ISIS prompts dramatic shift in Millennials' view of US intervention

A new poll conducted by Harvard's Institute of Politics suggests that Millennials may be more interested in sending US troops abroad for the fight against ISIS than they were for previous conflicts.

A fighter of the Islamic State of Iraq and the Levant (ISIL) holds an ISIL flag and a weapon on a street in the city of Mosul, Iraq, June 23, 2014.

For perhaps the first time in their voting lives, a majority of Millennials support sending ground troops to fight in the Middle East.

The dramatic shift became most pronounced in the wake of the Nov. 13 terrorist attacks in Paris, in which gunmen and suicide bombers trained by the radical militant group known as the Islamic State killed 130 people, according to surveys of Millennials ages 18-29 conducted by Harvard’s Institute of Politics (IOP).

Before the Paris attacks, IOP's poll results showed about half of young Americans supporting US boots on the ground: 48 percent supported the concept, while 48 percent opposed it.

Following the events of Nov. 13th, however, when IOP asked the question again, the Institute found that 60 percent of Millennials were now in favor of sending ground troops to combat ISIS, while 40 percent were in opposition.

This is a tremendous shift from just a few years ago, when Millennials’ feeling about US involvement in conflicts overseas was very different.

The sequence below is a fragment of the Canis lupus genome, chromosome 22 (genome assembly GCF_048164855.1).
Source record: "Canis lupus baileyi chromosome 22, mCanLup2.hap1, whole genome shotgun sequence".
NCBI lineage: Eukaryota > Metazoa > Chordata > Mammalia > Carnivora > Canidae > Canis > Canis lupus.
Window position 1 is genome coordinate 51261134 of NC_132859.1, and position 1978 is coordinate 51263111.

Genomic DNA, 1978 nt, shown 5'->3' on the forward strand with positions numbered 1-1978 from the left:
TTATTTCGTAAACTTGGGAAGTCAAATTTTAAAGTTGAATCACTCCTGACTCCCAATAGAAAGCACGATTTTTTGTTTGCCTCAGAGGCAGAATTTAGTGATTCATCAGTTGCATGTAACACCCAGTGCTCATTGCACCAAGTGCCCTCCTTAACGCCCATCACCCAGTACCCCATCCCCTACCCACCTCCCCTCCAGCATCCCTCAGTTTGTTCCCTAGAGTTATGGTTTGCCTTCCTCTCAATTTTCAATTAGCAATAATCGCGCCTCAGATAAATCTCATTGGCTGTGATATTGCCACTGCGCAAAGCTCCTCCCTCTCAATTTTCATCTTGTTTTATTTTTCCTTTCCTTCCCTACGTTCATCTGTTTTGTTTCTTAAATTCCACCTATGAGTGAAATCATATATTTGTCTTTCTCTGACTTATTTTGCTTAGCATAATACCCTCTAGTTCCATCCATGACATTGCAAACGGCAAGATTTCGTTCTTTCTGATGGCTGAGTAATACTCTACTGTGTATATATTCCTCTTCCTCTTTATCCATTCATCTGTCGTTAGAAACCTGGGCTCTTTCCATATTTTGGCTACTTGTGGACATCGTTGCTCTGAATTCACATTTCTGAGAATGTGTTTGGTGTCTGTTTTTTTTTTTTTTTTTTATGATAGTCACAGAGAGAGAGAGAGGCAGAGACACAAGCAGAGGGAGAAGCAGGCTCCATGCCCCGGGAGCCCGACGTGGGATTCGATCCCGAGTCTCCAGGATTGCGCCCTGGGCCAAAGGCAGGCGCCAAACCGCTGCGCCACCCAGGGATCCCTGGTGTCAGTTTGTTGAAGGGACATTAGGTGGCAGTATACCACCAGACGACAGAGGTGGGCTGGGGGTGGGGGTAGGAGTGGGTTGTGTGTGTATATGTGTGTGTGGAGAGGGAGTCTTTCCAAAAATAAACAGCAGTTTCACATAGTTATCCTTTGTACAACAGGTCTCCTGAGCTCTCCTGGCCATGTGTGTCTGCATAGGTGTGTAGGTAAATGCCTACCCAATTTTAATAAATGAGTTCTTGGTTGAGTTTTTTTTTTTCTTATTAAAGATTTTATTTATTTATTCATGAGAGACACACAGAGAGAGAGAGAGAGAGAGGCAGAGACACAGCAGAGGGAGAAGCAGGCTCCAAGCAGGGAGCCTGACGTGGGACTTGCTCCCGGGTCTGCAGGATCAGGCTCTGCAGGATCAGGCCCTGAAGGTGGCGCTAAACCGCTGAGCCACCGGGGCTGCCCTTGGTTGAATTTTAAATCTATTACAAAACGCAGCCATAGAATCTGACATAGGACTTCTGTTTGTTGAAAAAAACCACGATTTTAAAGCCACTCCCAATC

"We have more than enough problems for ourselves," Dinorah Rosario, a Berklee student, told The Christian Science Monitor in 2013. "I'm not saying it's bad to step out and help another country, but we need to focus on our own problems here."

Public opinion surveys conducted around that same time also indicated mixed opinions about whether American military action in Iraq and Afghanistan had been effective: in a 2012 Chicago Council of Global Affairs survey, 70 percent of Republicans supported taking an active role in global affairs, while only 60 percent of Democrats and 55 percent of Independents did.

What, then, is different about ISIS? It may be that there is a causal link between the threat of terrorism and public support for military intervention.

In October 2002, a little over a year after 9/11, a joint poll conducted by the Pew Research Center and the Council on Foreign Relations found that most Americans (62 percent) were in favor of military action in Iraq, while 56 percent believed that "war still might be avoided."

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